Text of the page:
QUESTION: Maybe – sorry – a third question. If there is a mistake on the file – not me; everything’s okay. Don’t worry; I’m not going to bother you. Next year, maybe, but not this year. I know some people there is some mistake or something. Is there a special, I don’t know, website, or, like, not complaining, but hey, there is a – I should have a two-year visa; a 10-year visa, I just have two years. Is there special stuff to do, a special – like dedicated website or part or service?
MS STUFFT: Yeah, I’m not familiar with the specific scenario that you’re outlining, Sandra, but I would say that either you can check back with us specifically or check with the consulate or embassy where that visa’s adjudicated to find out what happened if there’s a mistake.
QUESTION: Okay. Okay, thank you so much. Have a good day. Thanks.
MODERATOR: Thank you, Sandra. Our next question goes to Alex Raufoglu. Alex, go ahead with your question.
QUESTION: Yes, thank you so much for doing this. I appreciate the opportunity. (Inaudible) two quick questions. One is on – you mentioned that more broadly, of course, that you’re reducing visa appointment time – wait times – in all visa classes. Immigrant visa processing worldwide is almost back down, you mentioned, to normal levels. Do you have any number to that, like with pandemic-induced backlog and also interview wait times? I know it might be – vary by location and by categories, but if you could please provide with more numbers on that, that would be extremely helpful.
And secondly, this might be a little bit, like, last-minute question, but let me get your reaction with respect to the headline that comes out of Ukrainian state media today that Ukrainian leaders are urging the G7 countries, including the U.S., of course, to consider not issuing any visa – tourist visa to Russian citizens. Is this something that the State Department is entertaining at this point? Thank you so much again.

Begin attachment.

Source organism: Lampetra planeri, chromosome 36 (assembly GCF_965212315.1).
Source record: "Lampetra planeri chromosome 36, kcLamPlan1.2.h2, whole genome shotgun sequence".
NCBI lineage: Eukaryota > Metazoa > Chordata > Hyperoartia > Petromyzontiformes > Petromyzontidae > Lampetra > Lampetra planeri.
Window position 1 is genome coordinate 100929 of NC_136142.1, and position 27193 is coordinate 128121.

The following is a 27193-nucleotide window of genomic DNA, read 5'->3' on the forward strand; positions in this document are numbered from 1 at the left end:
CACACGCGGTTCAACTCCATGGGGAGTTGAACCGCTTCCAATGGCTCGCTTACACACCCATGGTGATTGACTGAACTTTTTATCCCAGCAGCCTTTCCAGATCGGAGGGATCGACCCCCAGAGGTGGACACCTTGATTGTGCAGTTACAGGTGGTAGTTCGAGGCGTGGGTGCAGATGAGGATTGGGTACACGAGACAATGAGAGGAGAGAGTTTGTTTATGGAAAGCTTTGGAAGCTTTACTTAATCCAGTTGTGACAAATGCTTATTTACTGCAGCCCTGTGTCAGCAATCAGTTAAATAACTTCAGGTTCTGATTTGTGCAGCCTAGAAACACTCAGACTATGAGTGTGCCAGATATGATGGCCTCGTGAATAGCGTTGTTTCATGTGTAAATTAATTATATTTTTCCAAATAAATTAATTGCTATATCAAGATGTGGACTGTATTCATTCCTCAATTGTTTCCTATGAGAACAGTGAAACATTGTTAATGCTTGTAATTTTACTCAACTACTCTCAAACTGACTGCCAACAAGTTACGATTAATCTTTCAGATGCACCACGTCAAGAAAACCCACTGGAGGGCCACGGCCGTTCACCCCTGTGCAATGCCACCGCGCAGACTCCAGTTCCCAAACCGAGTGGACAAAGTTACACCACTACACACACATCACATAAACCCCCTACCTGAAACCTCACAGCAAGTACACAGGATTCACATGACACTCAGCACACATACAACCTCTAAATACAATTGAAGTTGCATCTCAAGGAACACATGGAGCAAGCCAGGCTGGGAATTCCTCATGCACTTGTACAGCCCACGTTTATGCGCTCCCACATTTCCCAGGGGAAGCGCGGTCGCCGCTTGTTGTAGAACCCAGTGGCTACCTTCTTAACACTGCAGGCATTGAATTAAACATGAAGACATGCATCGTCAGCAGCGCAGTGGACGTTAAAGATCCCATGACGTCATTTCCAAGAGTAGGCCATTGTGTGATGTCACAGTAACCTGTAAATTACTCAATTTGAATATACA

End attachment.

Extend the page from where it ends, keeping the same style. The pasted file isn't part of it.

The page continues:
MS STUFFT: Thank you, Alex. On your first question, I know that that is information that we’ve given previously, our reduction in immigrant visa backlogs. That’s on travel.state.gov, but we might be able to circle back with you to clarify where that is online. Thank you for asking that. We have reduced our pandemic backlog of immigrant visas by more than 20 percent already, and we’re making a lot of headway on that.
As for your second question, no, there’s no restriction on Russian travelers. Russian travelers can actually go to any embassy in the world where they are able to apply, and we will see those and that’s happening every day.
MODERATOR: Thank you so much. Let’s take our next question from Daria with TASS. Daria, go ahead with your question.
QUESTION: Hi, can you hear me?
MODERATOR: Yes, there’s a little feedback.
QUESTION: Okay. Thank you for doing this briefing. My question is about Russia. Are there any updates regarding the context of Moscow with respect to issues to Russian diplomats? I think of the work of diplomatic missions in both countries and resuming visa services for Russian citizens in Moscow.
MS STUFFT: Thank you, Daria. I would just say again that the U.S. Embassy in Moscow is not currently processing either immigrant or nonimmigrant visas due to the Russian Government’s restrictions on embassy operations, but Russian citizens can schedule an appointment for any visa type anywhere in the world and are doing so regularly. So we welcome that.
MODERATOR: Thank you. Let’s take our next question from Muath Alamri. Muath, can you turn on your camera and ask your question?
QUESTION: Thank you so much for doing this. Yes, I have a very quick two questions. First, there are – some countries are facing the backlog and long processing. Do you take a political decision in having – issuing some visas in those countries or it’s just a system – a systematic procedure?
The second question is: Is there any update on the foreign media policy visas? Because we heard there – in a previous administration there was a change in that policy? Is that still or are you back before that administration? And you mentioned that anybody can apply for a visa in different location. Is it okay if there is no residence in that location for the applicant? And thank you so much, again, for doing this.
MS STUFFT: Thank you very much for those great questions. I would say on the first one, we are very careful about how we manage our appointment systems and our access to visa appointments when there is a long wait time. There are certain expedite channels that the embassy manages for key travelers or urgent needs of travel, like I said, to travel to the United States. And if you need one of those, that’s the best way is to contact the embassy and the consulate and find out how to do that.